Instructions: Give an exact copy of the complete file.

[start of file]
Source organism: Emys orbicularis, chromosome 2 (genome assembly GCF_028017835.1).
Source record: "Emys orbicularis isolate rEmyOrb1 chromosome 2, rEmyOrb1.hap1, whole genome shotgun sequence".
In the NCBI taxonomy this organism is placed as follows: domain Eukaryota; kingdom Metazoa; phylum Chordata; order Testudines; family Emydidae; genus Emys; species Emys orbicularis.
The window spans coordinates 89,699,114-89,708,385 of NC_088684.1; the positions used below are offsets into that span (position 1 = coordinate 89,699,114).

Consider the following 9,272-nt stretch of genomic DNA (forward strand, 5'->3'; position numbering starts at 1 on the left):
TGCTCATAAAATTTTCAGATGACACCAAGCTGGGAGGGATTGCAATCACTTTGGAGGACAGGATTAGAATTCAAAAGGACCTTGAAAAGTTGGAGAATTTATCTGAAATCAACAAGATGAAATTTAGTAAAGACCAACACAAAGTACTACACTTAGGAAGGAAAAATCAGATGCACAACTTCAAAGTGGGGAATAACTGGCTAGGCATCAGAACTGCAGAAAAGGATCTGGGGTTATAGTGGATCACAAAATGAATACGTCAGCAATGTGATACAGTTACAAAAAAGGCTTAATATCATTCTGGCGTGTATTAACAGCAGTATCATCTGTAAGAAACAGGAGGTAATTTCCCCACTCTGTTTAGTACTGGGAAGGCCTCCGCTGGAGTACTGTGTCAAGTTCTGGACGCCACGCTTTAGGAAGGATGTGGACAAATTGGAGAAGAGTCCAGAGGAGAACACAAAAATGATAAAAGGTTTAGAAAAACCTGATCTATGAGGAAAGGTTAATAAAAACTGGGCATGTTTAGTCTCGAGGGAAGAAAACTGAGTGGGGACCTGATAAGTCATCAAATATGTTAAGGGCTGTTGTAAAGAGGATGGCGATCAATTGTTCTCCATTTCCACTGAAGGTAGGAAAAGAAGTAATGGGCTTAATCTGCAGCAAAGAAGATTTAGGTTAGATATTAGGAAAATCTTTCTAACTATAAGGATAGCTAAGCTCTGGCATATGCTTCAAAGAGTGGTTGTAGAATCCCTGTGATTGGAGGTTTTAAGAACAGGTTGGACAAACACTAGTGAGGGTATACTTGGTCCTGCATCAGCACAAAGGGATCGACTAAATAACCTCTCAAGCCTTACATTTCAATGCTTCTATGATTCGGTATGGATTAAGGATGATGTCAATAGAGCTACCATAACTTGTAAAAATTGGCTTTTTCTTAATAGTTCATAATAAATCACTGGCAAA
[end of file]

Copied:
Source organism: Emys orbicularis, chromosome 2 (genome assembly GCF_028017835.1).
Source record: "Emys orbicularis isolate rEmyOrb1 chromosome 2, rEmyOrb1.hap1, whole genome shotgun sequence".
In the NCBI taxonomy this organism is placed as follows: domain Eukaryota; kingdom Metazoa; phylum Chordata; order Testudines; family Emydidae; genus Emys; species Emys orbicularis.
The window spans coordinates 89,699,114-89,708,385 of NC_088684.1; the positions used below are offsets into that span (position 1 = coordinate 89,699,114).

Consider the following 9,272-nt stretch of genomic DNA (forward strand, 5'->3'; position numbering starts at 1 on the left):
TGCTCATAAAATTTTCAGATGACACCAAGCTGGGAGGGATTGCAATCACTTTGGAGGACAGGATTAGAATTCAAAAGGACCTTGAAAAGTTGGAGAATTTATCTGAAATCAACAAGATGAAATTTAGTAAAGACCAACACAAAGTACTACACTTAGGAAGGAAAAATCAGATGCACAACTTCAAAGTGGGGAATAACTGGCTAGGCATCAGAACTGCAGAAAAGGATCTGGGGTTATAGTGGATCACAAAATGAATACGTCAGCAATGTGATACAGTTACAAAAAAGGCTTAATATCATTCTGGCGTGTATTAACAGCAGTATCATCTGTAAGAAACAGGAGGTAATTTCCCCACTCTGTTTAGTACTGGGAAGGCCTCCGCTGGAGTACTGTGTCAAGTTCTGGACGCCACGCTTTAGGAAGGATGTGGACAAATTGGAGAAGAGTCCAGAGGAGAACACAAAAATGATAAAAGGTTTAGAAAAACCTGATCTATGAGGAAAGGTTAATAAAAACTGGGCATGTTTAGTCTCGAGGGAAGAAAACTGAGTGGGGACCTGATAAGTCATCAAATATGTTAAGGGCTGTTGTAAAGAGGATGGCGATCAATTGTTCTCCATTTCCACTGAAGGTAGGAAAAGAAGTAATGGGCTTAATCTGCAGCAAAGAAGATTTAGGTTAGATATTAGGAAAATCTTTCTAACTATAAGGATAGCTAAGCTCTGGCATATGCTTCAAAGAGTGGTTGTAGAATCCCTGTGATTGGAGGTTTTAAGAACAGGTTGGACAAACACTAGTGAGGGTATACTTGGTCCTGCATCAGCACAAAGGGATCGACTAAATAACCTCTCAAGCCTTACATTTCAATGCTTCTATGATTCGGTATGGATTAAGGATGATGTCAATAGAGCTACCATAACTTGTAAAAATTGGCTTTTTCTTAATAGTTCATAATAAATCACTGGCAAA